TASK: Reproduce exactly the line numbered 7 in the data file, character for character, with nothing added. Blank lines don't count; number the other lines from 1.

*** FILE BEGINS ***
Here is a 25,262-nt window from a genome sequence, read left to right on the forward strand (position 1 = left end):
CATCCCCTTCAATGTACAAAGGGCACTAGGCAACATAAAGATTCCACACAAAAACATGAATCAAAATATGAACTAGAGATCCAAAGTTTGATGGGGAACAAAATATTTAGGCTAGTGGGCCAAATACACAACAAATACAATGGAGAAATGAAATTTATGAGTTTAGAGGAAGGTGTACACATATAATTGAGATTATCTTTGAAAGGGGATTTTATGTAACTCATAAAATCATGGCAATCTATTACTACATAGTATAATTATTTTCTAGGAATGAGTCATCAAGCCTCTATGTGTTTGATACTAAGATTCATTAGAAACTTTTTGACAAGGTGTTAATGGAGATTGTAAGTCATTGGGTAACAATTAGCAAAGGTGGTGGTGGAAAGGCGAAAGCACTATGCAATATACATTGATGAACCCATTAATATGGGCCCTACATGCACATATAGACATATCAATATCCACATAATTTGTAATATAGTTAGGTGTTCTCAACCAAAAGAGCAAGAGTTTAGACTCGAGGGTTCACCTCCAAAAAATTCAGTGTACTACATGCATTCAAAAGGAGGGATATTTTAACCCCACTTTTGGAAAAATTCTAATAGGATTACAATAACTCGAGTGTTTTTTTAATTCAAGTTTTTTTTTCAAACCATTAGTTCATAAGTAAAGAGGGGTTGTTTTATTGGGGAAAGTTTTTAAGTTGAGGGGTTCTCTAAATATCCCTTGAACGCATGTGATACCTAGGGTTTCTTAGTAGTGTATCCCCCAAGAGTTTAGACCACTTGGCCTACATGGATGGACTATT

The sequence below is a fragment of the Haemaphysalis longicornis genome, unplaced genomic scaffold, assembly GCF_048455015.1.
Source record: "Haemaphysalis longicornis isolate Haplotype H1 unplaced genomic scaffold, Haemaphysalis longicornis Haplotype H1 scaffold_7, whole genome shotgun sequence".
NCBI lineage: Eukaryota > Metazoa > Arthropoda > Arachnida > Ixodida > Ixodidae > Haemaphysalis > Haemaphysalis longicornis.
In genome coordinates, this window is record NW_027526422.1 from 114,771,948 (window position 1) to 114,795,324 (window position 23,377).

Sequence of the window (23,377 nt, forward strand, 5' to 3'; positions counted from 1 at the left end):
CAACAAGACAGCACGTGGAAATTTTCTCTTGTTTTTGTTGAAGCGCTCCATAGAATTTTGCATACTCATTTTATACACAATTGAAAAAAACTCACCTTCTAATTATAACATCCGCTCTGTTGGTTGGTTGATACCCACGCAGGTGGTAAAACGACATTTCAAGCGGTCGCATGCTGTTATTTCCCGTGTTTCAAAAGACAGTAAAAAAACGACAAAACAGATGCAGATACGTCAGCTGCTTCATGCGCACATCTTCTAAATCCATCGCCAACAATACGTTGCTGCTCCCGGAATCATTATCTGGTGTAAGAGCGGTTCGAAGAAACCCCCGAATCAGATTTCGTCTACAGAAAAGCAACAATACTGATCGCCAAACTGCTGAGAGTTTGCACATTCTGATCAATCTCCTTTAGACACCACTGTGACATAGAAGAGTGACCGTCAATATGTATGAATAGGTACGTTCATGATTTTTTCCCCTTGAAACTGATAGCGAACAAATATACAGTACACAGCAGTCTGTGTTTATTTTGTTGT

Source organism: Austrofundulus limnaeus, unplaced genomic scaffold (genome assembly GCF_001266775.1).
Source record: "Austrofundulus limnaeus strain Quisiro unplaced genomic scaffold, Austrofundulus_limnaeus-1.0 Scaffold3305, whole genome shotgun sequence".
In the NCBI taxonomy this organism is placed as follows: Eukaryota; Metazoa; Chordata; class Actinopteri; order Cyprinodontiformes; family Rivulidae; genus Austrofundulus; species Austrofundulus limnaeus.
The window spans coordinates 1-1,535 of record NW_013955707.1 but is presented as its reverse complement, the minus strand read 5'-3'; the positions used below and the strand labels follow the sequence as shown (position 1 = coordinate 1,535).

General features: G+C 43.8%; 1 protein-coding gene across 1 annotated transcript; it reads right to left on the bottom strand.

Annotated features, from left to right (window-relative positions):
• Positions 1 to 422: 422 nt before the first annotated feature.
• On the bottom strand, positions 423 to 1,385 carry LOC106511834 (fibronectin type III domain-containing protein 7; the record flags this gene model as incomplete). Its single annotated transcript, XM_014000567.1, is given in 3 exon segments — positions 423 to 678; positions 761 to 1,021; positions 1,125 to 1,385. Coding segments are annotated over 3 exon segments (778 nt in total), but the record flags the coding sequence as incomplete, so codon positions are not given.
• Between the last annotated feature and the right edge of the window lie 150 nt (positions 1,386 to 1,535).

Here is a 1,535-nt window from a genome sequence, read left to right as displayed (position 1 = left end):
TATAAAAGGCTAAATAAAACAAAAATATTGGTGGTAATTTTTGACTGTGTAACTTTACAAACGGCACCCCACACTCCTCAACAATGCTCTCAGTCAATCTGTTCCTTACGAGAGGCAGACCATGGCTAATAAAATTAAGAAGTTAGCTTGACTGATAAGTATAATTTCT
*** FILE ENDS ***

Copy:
Sequence of the window (23,377 nt, forward strand, 5' to 3'; positions counted from 1 at the left end):